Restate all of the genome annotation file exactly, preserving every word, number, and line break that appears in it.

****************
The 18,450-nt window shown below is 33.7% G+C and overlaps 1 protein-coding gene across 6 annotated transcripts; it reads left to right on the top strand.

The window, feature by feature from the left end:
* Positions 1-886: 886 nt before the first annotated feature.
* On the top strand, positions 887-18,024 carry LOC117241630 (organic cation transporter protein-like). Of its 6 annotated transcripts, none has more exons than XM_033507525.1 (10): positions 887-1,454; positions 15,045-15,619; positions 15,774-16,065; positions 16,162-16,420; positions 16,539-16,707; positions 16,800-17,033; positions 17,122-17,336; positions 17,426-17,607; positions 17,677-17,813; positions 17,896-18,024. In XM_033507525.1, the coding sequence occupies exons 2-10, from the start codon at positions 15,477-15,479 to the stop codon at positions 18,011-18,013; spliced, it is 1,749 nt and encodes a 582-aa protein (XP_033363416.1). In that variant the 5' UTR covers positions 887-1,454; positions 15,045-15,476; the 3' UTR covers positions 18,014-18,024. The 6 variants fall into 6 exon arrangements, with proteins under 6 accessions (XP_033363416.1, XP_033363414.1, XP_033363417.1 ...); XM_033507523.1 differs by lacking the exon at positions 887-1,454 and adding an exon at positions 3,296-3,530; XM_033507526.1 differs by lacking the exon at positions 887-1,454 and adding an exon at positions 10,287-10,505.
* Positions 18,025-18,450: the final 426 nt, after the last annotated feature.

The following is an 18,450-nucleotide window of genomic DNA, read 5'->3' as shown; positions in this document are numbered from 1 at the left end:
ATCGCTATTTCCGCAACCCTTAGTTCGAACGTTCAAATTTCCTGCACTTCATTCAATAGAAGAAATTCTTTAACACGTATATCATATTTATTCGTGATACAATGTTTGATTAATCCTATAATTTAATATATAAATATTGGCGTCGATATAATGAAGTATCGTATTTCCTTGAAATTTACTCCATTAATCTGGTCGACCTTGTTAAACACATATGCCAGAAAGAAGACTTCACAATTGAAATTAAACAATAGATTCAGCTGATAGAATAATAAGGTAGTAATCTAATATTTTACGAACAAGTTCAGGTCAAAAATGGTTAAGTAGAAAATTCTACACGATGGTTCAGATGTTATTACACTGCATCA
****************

The 18,450-nt window shown below is 33.7% G+C and overlaps 1 protein-coding gene across 6 annotated transcripts; it reads left to right on the top strand.

The window, feature by feature from the left end:
* Positions 1-886: 886 nt before the first annotated feature.
* On the top strand, positions 887-18,024 carry LOC117241630 (organic cation transporter protein-like). Of its 6 annotated transcripts, none has more exons than XM_033507525.1 (10): positions 887-1,454; positions 15,045-15,619; positions 15,774-16,065; positions 16,162-16,420; positions 16,539-16,707; positions 16,800-17,033; positions 17,122-17,336; positions 17,426-17,607; positions 17,677-17,813; positions 17,896-18,024. In XM_033507525.1, the coding sequence occupies exons 2-10, from the start codon at positions 15,477-15,479 to the stop codon at positions 18,011-18,013; spliced, it is 1,749 nt and encodes a 582-aa protein (XP_033363416.1). In that variant the 5' UTR covers positions 887-1,454; positions 15,045-15,476; the 3' UTR covers positions 18,014-18,024. The 6 variants fall into 6 exon arrangements, with proteins under 6 accessions (XP_033363416.1, XP_033363414.1, XP_033363417.1 ...); XM_033507523.1 differs by lacking the exon at positions 887-1,454 and adding an exon at positions 3,296-3,530; XM_033507526.1 differs by lacking the exon at positions 887-1,454 and adding an exon at positions 10,287-10,505.
* Positions 18,025-18,450: the final 426 nt, after the last annotated feature.

The following is an 18,450-nucleotide window of genomic DNA, read 5'->3' as shown; positions in this document are numbered from 1 at the left end:
ATCGCTATTTCCGCAACCCTTAGTTCGAACGTTCAAATTTCCTGCACTTCATTCAATAGAAGAAATTCTTTAACACGTATATCATATTTATTCGTGATACAATGTTTGATTAATCCTATAATTTAATATATAAATATTGGCGTCGATATAATGAAGTATCGTATTTCCTTGAAATTTACTCCATTAATCTGGTCGACCTTGTTAAACACATATGCCAGAAAGAAGACTTCACAATTGAAATTAAACAATAGATTCAGCTGATAGAATAATAAGGTAGTAATCTAATATTTTACGAACAAGTTCAGGTCAAAAATGGTTAAGTAGAAAATTCTACACGATGGTTCAGATGTTATTACACTGCATCA